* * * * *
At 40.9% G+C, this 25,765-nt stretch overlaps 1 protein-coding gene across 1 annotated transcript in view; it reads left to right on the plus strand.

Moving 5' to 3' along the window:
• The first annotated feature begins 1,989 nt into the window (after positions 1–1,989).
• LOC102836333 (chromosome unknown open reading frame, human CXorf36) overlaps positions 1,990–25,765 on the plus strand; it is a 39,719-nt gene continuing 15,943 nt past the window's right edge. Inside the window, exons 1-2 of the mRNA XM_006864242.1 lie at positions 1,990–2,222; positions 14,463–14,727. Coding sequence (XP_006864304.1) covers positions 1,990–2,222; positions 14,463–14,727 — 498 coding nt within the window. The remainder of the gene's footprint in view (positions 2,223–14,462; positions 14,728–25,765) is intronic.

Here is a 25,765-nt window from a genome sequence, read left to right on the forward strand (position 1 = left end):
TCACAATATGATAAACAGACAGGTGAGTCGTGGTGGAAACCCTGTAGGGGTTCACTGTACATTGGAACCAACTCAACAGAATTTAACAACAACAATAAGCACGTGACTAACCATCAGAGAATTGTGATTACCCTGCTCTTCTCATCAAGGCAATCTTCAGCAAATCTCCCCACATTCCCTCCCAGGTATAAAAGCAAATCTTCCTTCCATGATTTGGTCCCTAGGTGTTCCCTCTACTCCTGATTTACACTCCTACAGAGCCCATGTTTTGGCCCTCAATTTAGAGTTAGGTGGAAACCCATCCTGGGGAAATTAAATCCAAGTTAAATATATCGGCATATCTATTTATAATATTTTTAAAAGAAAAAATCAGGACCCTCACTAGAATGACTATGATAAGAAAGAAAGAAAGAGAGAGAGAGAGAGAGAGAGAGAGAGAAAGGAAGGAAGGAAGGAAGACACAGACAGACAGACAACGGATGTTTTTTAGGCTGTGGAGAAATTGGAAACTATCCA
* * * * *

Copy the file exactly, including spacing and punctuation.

At 40.9% G+C, this 25,765-nt stretch overlaps 1 protein-coding gene across 1 annotated transcript in view; it reads left to right on the plus strand.

Moving 5' to 3' along the window:
• The first annotated feature begins 1,989 nt into the window (after positions 1–1,989).
• LOC102836333 (chromosome unknown open reading frame, human CXorf36) overlaps positions 1,990–25,765 on the plus strand; it is a 39,719-nt gene continuing 15,943 nt past the window's right edge. Inside the window, exons 1-2 of the mRNA XM_006864242.1 lie at positions 1,990–2,222; positions 14,463–14,727. Coding sequence (XP_006864304.1) covers positions 1,990–2,222; positions 14,463–14,727 — 498 coding nt within the window. The remainder of the gene's footprint in view (positions 2,223–14,462; positions 14,728–25,765) is intronic.

Here is a 25,765-nt window from a genome sequence, read left to right on the forward strand (position 1 = left end):
TCACAATATGATAAACAGACAGGTGAGTCGTGGTGGAAACCCTGTAGGGGTTCACTGTACATTGGAACCAACTCAACAGAATTTAACAACAACAATAAGCACGTGACTAACCATCAGAGAATTGTGATTACCCTGCTCTTCTCATCAAGGCAATCTTCAGCAAATCTCCCCACATTCCCTCCCAGGTATAAAAGCAAATCTTCCTTCCATGATTTGGTCCCTAGGTGTTCCCTCTACTCCTGATTTACACTCCTACAGAGCCCATGTTTTGGCCCTCAATTTAGAGTTAGGTGGAAACCCATCCTGGGGAAATTAAATCCAAGTTAAATATATCGGCATATCTATTTATAATATTTTTAAAAGAAAAAATCAGGACCCTCACTAGAATGACTATGATAAGAAAGAAAGAAAGAGAGAGAGAGAGAGAGAGAGAGAGAGAAAGGAAGGAAGGAAGGAAGACACAGACAGACAGACAACGGATGTTTTTTAGGCTGTGGAGAAATTGGAAACTATCCA